Three taeniid tapeworms infect humans in Asia and the Pacific: Taenia solim, Taenia saginata, and Taenia asiatica. Although there is continuing debate about the definition of a new species, phylogenetic analyses of these parasites have provided multiple lines of evidence that T. asiatica is an independent species and the sister species of T. saginata. Here we review briefly the morphology, pathology, molecular biology, distribution and control options of taeniasis/cysticercosis in Asia and the Pacific and comment on the potential role which dogs may play in the transmission of T. solium. Special attention is focused on Indonesia: taeniasis caused by T. asiatica in North Sumatra, taeniasis/cysticercosis of T. solium and taeniasis of T. saginata in Bali, and taeniasis/cysticercosis of T. solium in Papua (formerly Irian Jaya). Issues relating to the spread of taeniasis/cysticercosis caused by T. solium in Papua New Guinea are highlighted, since serological evidence suggests that cysticercosis occurs among the local residents. The use of modern techniques for detection of taeniasis in humans and cysticercosis in humans, pigs and dogs, with the possible adoption of new control measures will provide a better understanding of the epidemiology of taeniasis/cysticercosis in Asia and the Pacific and lead to improved control of zoonotic and simultaneously meat-borne disease transmission.
Department of Parasitology, Asahikawa Medical College, Midorigaoka-Higashi 2-1-1-1, 078-8510, Asahikawa, Japan. firstname.lastname@example.org
CONTEXT: Human Taeniasis caused by the pork, Taenia solium, or beef, T saginata, tapeworm arises after eating pork or beef contaminated with metacestodes, the larval stage of these parasites. Taeniasis with T solium can lead to neurocysticercosis and threaten others by accidental ingestion of eggs released from asymptomatic Taeniasis patients. The 2003 World Health Assembly declared that T solium is of worldwide public-health importance, and that it is an eradicable parasitic disease worldwide. Adult taeniid tapeworms expelled from people in almost all Asian countries appeared to be T saginata (the so-called Asian Taenia), even though they ate pork. The organism is now named T asiatica, and has been found in Taiwan, Korea, China, Vietnam, and Indonesia. But it has been difficult to differentiate T saginata from beef and Asian Taenia from pork. STARTING POINT: Marshall Lightowlers and colleagues (Int J Parasitol 2003; 33: 1207-17) recently demonstrated that recombinant oncosphere vaccines against several taeniid cestodes, including T ovis, T saginata, T solium, and Echinococcus granulosus, are highly effective. Protection was almost 100%, in the laboratory and in the field. These researchers found several common features, including a predicted secretory signal sequence, and one or two copies of a fibronectin type III domain, each encoded by separate exons within the associated gene. WHERE NEXT? Molecular and immunological techniques, including vaccine research and development of animal models for differentiation of taeniid species in humans, have greatly advanced over the past decade. The clinical importance of infections by these taeniids, including T asiatica, in humans, and the potential for cysticercosis attributable to T asiatica in humans, needs further study.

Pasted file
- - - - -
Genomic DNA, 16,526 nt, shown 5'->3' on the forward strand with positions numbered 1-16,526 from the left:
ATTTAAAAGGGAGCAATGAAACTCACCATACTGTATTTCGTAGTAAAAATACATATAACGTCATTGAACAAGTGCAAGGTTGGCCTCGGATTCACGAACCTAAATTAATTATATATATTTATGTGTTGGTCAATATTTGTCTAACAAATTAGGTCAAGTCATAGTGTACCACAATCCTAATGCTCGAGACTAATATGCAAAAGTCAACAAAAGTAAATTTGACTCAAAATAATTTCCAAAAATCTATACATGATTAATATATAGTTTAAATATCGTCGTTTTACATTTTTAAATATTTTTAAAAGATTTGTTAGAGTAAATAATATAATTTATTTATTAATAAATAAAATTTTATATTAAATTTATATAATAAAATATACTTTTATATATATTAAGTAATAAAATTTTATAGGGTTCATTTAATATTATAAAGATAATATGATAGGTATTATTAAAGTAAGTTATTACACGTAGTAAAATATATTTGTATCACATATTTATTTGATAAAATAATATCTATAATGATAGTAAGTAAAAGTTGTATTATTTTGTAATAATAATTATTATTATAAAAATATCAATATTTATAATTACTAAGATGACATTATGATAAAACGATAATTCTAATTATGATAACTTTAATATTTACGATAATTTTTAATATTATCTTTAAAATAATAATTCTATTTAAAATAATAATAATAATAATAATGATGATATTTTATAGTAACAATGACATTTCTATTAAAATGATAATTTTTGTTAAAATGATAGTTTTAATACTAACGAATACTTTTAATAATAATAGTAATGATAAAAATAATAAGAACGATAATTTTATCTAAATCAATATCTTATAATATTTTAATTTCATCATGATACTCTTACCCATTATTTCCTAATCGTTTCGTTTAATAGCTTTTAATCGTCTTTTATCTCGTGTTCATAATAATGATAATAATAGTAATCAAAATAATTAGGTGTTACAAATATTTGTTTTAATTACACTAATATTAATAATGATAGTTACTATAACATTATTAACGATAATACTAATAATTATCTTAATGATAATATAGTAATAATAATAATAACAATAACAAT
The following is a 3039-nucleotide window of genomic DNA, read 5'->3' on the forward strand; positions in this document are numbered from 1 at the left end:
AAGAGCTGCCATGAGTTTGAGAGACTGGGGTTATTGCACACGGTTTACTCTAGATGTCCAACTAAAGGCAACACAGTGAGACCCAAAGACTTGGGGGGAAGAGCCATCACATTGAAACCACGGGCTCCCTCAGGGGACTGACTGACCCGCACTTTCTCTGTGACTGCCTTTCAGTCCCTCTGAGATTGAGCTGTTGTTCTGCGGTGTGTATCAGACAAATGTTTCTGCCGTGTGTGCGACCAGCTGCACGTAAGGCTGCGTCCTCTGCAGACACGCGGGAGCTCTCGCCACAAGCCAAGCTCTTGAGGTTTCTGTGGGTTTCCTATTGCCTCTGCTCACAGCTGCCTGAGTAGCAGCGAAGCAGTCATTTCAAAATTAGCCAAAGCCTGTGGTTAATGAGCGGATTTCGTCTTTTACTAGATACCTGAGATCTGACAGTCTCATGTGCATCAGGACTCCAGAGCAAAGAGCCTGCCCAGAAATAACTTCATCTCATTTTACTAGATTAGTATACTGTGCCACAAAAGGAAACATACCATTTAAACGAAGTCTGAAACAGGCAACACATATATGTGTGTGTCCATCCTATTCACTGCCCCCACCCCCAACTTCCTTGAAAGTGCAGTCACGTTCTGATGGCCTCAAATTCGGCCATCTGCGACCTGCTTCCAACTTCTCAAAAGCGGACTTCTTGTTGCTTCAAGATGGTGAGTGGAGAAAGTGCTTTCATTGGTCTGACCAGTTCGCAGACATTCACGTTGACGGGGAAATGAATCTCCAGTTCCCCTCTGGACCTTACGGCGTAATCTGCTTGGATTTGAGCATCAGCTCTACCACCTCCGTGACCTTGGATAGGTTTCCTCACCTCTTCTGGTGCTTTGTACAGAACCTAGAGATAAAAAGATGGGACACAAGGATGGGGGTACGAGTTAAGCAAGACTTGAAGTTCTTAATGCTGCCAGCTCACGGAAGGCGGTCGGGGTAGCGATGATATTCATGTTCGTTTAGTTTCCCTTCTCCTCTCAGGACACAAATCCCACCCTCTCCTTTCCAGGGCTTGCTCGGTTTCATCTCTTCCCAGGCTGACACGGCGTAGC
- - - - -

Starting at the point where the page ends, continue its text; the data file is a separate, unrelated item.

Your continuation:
R Rodríguez-Hidalgo, W Benítez-Ortiz, P Dorny, S Geerts, D Geysen, J Ron-Román, F Proaño-Pérez, M A Chávez-Larrea, M Barrionuevo-Samaniego, M Celi-Erazo, L Vizcaíno-Ordóñez, J Brandt
Centro Internacional de Zoonosis, Universidad Central del Ecuador (UC), PO Box 17-03-100, Quito, Ecuador.